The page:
Although writing allowed medieval composers to work out pieces in their minds, it did not make memorization redundant—rather, it allowed for new ways to commit music to memory. But since some of the polyphonic music from the 12th century and later was written down, scholars have long assumed that it was all composed and transmitted in written form.
Our understanding of medieval music has been profoundly shaped by German philologists from the beginning of the twentieth century, who approached medieval music as if it were no different from music of the nineteenth century. The fact that a piece was written down does not necessarily mean that it was conceived and transmitted in writing. A new model emphasizes the interplay of literate and oral composition and transmission.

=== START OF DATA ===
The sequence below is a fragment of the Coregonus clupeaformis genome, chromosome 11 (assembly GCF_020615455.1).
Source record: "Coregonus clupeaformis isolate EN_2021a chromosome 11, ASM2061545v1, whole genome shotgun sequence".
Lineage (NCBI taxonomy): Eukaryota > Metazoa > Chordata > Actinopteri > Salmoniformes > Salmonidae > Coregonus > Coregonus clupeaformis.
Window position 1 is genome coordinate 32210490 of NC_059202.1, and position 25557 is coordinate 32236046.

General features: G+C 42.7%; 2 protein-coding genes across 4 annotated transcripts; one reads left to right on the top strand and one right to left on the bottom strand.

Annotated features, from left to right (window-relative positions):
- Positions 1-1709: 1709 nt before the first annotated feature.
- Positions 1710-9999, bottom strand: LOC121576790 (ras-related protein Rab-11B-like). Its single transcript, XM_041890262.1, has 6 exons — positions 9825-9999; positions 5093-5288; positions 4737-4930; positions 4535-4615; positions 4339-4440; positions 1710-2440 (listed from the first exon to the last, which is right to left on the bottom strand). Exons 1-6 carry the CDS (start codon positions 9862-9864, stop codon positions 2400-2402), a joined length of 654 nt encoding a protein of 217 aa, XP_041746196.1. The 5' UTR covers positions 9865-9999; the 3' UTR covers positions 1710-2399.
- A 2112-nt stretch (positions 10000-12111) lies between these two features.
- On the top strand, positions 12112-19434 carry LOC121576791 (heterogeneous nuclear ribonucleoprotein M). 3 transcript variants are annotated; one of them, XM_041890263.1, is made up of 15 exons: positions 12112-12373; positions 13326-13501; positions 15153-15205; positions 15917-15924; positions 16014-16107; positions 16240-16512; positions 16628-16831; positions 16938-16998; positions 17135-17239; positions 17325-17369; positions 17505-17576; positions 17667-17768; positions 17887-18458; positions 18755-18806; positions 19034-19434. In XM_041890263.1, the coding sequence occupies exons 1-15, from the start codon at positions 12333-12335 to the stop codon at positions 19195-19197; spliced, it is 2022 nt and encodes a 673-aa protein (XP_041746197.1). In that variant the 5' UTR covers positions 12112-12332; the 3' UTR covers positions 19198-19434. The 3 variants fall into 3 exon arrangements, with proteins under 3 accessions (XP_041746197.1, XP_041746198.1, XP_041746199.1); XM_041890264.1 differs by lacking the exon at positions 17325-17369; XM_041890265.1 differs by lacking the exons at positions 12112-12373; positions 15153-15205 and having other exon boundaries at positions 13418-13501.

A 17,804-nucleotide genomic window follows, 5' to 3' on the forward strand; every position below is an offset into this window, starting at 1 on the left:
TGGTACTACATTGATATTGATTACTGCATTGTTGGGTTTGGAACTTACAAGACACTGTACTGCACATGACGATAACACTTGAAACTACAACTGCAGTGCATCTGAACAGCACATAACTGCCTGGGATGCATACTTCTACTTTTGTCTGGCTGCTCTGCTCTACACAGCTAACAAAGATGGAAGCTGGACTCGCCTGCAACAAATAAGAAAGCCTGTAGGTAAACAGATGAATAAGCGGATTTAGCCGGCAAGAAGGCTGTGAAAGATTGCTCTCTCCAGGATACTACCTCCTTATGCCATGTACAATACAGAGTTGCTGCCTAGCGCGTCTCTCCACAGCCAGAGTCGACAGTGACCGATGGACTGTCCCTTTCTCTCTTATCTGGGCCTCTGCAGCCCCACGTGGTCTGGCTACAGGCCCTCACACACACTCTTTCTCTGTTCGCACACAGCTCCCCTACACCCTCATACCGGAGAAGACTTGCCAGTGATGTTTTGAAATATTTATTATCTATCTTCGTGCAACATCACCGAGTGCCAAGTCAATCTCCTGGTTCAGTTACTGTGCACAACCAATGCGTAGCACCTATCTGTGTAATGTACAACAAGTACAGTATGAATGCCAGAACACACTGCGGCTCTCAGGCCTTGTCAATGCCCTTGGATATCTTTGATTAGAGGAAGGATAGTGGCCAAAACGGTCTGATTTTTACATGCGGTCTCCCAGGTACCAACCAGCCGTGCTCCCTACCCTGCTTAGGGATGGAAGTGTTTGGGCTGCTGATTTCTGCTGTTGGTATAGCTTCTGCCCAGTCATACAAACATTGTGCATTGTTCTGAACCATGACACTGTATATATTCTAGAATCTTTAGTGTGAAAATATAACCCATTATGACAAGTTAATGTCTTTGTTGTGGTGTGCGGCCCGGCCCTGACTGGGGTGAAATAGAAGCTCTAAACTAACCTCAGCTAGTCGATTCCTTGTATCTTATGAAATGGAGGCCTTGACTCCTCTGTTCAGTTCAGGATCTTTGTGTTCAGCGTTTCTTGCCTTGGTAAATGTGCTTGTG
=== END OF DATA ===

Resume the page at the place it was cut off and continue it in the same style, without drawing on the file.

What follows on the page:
This according to “Medieval music and the art of memory” by Anna Maria Busse Berger (Berkeley: University of California Press, 2005).
Above, Notre Dame Cathedral, an early center of polyphony, around 1450; below, Viderunt omnes. by Pérotin, who is widely considered to be the first to compose at his desk rather than in the church.